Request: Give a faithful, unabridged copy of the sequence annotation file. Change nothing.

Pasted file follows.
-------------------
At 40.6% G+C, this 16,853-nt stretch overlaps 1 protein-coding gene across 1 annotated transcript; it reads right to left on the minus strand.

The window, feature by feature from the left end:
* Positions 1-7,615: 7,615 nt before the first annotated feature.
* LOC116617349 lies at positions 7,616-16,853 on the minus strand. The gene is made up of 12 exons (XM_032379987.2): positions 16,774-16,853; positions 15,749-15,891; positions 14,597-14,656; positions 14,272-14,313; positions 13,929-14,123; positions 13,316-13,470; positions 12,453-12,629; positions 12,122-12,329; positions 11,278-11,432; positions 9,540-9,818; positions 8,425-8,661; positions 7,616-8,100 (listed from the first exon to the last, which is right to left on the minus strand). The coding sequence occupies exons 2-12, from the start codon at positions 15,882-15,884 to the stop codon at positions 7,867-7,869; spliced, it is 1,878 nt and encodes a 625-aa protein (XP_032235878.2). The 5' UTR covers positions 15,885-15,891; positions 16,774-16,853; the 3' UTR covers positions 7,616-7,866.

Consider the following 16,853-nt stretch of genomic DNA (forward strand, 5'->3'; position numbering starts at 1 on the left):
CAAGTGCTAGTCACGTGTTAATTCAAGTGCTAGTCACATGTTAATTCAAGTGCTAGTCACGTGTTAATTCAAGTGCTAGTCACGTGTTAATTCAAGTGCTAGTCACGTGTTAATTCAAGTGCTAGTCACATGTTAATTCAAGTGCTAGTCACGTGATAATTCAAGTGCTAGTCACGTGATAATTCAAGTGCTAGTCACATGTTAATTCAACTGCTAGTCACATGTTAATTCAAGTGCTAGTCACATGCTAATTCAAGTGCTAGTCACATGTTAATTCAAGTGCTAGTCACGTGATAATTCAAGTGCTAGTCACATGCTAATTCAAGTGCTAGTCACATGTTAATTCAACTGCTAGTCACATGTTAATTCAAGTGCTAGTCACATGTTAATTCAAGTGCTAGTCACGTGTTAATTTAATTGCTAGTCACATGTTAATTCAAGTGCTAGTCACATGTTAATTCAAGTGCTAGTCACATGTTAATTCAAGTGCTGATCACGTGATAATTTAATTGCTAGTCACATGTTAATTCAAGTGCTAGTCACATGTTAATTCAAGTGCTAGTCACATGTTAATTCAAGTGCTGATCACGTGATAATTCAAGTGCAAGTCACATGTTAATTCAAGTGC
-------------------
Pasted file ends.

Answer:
At 40.6% G+C, this 16,853-nt stretch overlaps 1 protein-coding gene across 1 annotated transcript; it reads right to left on the minus strand.

The window, feature by feature from the left end:
* Positions 1-7,615: 7,615 nt before the first annotated feature.
* LOC116617349 lies at positions 7,616-16,853 on the minus strand. The gene is made up of 12 exons (XM_032379987.2): positions 16,774-16,853; positions 15,749-15,891; positions 14,597-14,656; positions 14,272-14,313; positions 13,929-14,123; positions 13,316-13,470; positions 12,453-12,629; positions 12,122-12,329; positions 11,278-11,432; positions 9,540-9,818; positions 8,425-8,661; positions 7,616-8,100 (listed from the first exon to the last, which is right to left on the minus strand). The coding sequence occupies exons 2-12, from the start codon at positions 15,882-15,884 to the stop codon at positions 7,867-7,869; spliced, it is 1,878 nt and encodes a 625-aa protein (XP_032235878.2). The 5' UTR covers positions 15,885-15,891; positions 16,774-16,853; the 3' UTR covers positions 7,616-7,866.

Consider the following 16,853-nt stretch of genomic DNA (forward strand, 5'->3'; position numbering starts at 1 on the left):
CAAGTGCTAGTCACGTGTTAATTCAAGTGCTAGTCACATGTTAATTCAAGTGCTAGTCACGTGTTAATTCAAGTGCTAGTCACGTGTTAATTCAAGTGCTAGTCACGTGTTAATTCAAGTGCTAGTCACATGTTAATTCAAGTGCTAGTCACGTGATAATTCAAGTGCTAGTCACGTGATAATTCAAGTGCTAGTCACATGTTAATTCAACTGCTAGTCACATGTTAATTCAAGTGCTAGTCACATGCTAATTCAAGTGCTAGTCACATGTTAATTCAAGTGCTAGTCACGTGATAATTCAAGTGCTAGTCACATGCTAATTCAAGTGCTAGTCACATGTTAATTCAACTGCTAGTCACATGTTAATTCAAGTGCTAGTCACATGTTAATTCAAGTGCTAGTCACGTGTTAATTTAATTGCTAGTCACATGTTAATTCAAGTGCTAGTCACATGTTAATTCAAGTGCTAGTCACATGTTAATTCAAGTGCTGATCACGTGATAATTTAATTGCTAGTCACATGTTAATTCAAGTGCTAGTCACATGTTAATTCAAGTGCTAGTCACATGTTAATTCAAGTGCTGATCACGTGATAATTCAAGTGCAAGTCACATGTTAATTCAAGTGC